Monday, June 15, 2009

Film Review: WHITE DOG (1982, Sam Fuller)

Stars: 5 of 5.
Running Time: 90 minutes.
Notable Cast or Crew: Kristy McNichol, Jameson Parker (SIMON AND SIMON, PRINCE OF DARKNESS), Paul Winfield (THE TERMINATOR, STAR TREK: THE WRATH OF KHAN, THE SERPENT AND THE RAINBOW, ORIGINAL GANGSTAS), Burl Ives, Paul Bartel cameo, cameo by Joe Dante-fav Dick Miller, music by Ennio Morricone, co-writer Curtis Hanson.
Tag-line: "When man's best friend becomes his fiercest enemy!"
Best one-liner(s): "Sour it!"

Alexander Pope's poem, 'On the Collar of a Dog': "I am his highness's dog at Kew/ Pray, tell me, sir, whose dog are you?" And indeed Sam Fuller's film, WHITE DOG, leaves you thinking that Sam believes there are many members of the human species more deserving of collars than dogs, and many forms of bigotry more vicious than the amorality of the animal world. I must say that I'm inclined to agree with him.

Long suppressed and unavailable to the masses, I'm happy to say that WHITE DOG lives up to the hype. At once wild entertainment and a serious statement on race, its sometimes restrained, sometimes over-the-top acting modes and masterfully emotive Ennio Morricone soundtrack make it feel very much like the work of crazed (but skilled) Europeans.

Much of its success is due to the likability of it's characters- the waifish Kristy McNichol (the same year as THE PIRATE MOVIE!) exudes cheerful grace; Jameson Parker (sans moustache) is a fleeting friend/love interest; Burl Ives is a hilarious, R2-D2 hating (he flings syringes at what he sees as the death of animal stunts!), jolly, roly-poly old man ("Sour cream... Love it!");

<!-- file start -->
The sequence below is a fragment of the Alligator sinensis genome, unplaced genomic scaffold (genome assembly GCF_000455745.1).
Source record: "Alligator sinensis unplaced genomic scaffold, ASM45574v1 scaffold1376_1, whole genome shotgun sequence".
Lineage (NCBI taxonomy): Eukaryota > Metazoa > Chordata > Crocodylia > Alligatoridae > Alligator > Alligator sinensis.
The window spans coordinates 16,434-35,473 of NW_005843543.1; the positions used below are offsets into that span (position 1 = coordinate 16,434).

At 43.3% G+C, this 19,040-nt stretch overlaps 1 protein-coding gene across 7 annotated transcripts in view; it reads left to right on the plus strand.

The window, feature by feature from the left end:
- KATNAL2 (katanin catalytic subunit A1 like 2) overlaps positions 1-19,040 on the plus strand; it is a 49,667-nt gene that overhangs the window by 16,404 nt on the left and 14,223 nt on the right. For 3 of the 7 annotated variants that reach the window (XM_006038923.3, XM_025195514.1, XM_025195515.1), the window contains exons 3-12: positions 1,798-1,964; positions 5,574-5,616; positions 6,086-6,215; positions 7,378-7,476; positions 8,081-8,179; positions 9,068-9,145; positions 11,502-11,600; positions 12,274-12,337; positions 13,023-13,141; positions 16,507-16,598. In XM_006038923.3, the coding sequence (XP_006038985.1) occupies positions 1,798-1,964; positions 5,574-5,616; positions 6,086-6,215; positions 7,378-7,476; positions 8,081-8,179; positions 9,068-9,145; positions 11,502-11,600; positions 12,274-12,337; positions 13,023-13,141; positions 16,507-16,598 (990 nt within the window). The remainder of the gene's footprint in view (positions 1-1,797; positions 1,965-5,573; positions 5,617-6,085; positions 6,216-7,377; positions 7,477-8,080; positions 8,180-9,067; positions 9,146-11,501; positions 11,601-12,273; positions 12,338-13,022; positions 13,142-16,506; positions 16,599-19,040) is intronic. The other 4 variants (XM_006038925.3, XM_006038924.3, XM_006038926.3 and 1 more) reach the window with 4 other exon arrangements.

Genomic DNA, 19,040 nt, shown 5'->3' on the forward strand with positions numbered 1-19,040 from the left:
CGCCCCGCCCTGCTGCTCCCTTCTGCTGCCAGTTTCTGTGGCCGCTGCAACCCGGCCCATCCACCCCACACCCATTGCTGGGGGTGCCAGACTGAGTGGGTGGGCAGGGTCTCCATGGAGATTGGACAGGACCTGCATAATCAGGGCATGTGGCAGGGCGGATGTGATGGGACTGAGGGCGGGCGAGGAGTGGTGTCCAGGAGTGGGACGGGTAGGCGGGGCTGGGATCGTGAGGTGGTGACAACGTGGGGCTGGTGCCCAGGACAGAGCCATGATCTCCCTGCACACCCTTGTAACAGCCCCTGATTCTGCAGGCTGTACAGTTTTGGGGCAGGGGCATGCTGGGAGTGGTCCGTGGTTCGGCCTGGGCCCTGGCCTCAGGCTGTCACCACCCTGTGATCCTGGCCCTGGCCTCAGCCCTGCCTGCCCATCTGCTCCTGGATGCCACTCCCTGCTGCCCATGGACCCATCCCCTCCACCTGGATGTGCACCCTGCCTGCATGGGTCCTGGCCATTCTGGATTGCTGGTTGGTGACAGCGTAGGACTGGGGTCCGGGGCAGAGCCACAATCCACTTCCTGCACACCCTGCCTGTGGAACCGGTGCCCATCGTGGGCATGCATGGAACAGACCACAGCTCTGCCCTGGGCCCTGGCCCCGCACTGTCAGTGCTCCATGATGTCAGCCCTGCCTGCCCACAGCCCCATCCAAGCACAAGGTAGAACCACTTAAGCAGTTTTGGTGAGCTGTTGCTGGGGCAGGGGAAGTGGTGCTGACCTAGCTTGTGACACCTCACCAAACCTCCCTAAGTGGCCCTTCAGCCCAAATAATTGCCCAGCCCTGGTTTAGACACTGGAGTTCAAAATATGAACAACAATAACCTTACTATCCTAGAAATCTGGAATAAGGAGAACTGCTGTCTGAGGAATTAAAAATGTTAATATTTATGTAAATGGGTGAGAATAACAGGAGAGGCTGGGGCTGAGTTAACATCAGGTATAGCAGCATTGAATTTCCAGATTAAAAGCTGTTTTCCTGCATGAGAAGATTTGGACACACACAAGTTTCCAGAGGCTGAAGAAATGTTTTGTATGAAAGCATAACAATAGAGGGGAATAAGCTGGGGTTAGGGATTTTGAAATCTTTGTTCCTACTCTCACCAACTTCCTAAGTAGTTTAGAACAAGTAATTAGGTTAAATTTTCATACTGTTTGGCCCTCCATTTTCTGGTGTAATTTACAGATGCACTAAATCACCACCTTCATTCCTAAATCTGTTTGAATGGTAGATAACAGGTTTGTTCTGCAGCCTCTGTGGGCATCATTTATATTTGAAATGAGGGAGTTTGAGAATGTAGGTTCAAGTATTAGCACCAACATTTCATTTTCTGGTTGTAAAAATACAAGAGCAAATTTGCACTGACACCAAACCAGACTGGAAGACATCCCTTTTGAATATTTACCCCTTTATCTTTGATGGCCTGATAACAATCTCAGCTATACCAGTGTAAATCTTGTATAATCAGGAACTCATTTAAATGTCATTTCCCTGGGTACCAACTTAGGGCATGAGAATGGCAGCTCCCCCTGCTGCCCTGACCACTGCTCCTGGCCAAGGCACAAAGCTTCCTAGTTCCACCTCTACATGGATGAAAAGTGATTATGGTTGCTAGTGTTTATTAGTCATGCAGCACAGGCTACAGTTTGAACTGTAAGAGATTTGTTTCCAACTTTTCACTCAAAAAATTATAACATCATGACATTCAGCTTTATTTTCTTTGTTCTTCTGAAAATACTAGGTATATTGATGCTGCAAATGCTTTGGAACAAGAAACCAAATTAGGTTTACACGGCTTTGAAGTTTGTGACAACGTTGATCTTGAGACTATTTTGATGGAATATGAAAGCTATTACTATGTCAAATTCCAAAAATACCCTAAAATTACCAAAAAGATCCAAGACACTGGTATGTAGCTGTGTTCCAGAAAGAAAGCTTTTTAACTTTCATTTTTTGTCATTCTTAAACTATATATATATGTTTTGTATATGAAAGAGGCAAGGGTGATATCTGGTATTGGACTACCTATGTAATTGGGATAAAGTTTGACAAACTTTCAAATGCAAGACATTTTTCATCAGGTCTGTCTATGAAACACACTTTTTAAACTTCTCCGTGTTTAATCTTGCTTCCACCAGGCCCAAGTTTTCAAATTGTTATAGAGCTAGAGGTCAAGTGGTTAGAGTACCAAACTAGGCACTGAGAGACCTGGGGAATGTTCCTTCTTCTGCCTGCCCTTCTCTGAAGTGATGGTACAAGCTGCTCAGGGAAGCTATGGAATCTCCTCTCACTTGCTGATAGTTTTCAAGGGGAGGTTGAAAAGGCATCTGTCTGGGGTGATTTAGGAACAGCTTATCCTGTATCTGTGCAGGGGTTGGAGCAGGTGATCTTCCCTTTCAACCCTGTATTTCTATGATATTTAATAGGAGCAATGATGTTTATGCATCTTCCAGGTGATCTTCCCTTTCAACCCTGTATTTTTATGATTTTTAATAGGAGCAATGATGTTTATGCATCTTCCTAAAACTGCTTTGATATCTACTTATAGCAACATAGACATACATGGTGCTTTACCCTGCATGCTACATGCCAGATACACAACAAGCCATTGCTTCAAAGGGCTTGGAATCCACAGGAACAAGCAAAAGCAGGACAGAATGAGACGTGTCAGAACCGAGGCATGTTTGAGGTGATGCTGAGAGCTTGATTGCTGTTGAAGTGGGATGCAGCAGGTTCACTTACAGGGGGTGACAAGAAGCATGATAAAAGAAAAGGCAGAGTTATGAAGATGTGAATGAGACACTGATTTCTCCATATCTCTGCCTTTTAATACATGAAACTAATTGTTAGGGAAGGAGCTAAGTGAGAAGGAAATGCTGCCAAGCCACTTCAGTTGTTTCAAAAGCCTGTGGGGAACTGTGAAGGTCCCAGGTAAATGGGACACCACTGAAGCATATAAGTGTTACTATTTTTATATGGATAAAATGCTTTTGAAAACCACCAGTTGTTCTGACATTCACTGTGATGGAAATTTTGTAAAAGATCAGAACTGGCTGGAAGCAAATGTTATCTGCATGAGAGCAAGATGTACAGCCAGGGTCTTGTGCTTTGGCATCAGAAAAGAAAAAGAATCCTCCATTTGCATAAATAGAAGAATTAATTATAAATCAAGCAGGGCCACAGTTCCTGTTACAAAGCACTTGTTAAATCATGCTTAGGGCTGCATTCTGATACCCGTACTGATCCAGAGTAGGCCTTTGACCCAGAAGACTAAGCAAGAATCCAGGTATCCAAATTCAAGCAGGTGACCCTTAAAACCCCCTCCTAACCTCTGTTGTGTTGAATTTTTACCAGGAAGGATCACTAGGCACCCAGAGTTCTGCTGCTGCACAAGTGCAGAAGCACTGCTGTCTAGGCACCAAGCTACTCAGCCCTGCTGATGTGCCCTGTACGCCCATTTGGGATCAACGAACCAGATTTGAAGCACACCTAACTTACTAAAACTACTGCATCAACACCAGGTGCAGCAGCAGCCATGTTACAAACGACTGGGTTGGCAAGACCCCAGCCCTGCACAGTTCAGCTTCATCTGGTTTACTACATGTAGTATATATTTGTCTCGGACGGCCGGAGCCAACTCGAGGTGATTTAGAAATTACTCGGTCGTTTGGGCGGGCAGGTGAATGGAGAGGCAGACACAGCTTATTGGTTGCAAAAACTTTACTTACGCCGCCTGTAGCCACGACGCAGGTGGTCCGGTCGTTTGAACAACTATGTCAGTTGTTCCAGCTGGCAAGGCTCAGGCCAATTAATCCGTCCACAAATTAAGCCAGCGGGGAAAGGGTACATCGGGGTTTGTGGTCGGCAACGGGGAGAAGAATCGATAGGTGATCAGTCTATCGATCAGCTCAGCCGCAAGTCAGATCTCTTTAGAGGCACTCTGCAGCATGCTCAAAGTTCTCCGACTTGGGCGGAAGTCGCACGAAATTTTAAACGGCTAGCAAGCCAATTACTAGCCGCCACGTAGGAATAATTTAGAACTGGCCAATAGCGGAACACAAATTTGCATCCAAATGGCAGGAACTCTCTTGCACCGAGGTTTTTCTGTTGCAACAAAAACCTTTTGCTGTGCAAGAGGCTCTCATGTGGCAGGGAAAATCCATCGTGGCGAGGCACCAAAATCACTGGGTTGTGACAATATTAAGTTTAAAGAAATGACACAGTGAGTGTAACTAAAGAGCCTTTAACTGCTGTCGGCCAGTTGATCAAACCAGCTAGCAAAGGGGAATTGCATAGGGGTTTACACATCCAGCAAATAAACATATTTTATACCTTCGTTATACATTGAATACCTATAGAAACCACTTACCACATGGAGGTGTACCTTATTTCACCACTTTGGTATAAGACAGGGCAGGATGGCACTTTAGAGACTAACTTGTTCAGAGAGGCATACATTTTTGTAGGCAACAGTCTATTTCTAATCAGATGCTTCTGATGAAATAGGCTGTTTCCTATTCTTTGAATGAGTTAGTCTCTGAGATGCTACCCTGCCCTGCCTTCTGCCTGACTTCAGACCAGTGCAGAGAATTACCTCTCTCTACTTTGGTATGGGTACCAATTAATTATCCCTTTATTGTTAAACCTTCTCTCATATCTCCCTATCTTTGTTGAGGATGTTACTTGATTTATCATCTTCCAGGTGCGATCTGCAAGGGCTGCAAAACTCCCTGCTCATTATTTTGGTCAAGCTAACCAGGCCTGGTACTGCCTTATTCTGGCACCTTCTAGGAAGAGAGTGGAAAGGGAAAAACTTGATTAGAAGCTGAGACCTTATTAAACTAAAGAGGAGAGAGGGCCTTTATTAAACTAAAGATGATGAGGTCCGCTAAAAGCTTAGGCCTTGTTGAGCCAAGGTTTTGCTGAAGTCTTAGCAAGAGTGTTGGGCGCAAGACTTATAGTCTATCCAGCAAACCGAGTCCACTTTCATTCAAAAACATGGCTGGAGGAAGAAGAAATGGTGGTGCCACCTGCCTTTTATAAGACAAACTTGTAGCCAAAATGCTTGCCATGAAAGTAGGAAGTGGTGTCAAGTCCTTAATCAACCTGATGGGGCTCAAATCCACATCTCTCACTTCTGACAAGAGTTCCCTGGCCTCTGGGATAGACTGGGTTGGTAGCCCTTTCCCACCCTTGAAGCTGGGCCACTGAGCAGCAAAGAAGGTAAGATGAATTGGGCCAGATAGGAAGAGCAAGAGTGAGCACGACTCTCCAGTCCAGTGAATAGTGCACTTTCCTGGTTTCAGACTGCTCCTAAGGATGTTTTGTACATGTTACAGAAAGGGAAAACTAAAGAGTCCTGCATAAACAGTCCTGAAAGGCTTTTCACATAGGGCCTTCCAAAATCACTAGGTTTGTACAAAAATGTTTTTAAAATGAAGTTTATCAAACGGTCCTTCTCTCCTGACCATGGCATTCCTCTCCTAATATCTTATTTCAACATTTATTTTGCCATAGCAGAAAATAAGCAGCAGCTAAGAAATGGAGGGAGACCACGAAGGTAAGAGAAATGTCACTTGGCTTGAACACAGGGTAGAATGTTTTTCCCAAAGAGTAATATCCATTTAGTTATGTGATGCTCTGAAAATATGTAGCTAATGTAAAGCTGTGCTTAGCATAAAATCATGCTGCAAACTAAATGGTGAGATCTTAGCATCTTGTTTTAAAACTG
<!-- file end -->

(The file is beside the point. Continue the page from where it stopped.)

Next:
Paul Winfield is the determined, black Ahab out to cure the elusive 'white dog;'

and we even get cameos from the likes of Paul Bartel, Dick Miller, and a cigar-chomping Mr. Fuller himself! The script, loosely adapted by Fuller and Curtis Hanson (THE RIVER WILD, L.A. CONFIDENTIAL) is at times ridiculous (in the best way possible), but always packs a punch. This tale of trying to "cure" racism (instead of ignoring it or trying to destroy it) is a touch nihilistic, but it is so well-structured and directed that it never rings false. Fuller takes you into the dog's world in a much more visceral way than say, AU HASARD BALTHAZAR (and I'm not talking merely about attack sequences), and the result is a primeval melancholy that's quite unlike anything I've ever seen. Five stars, and one of Fuller's best.

-Sean Gill

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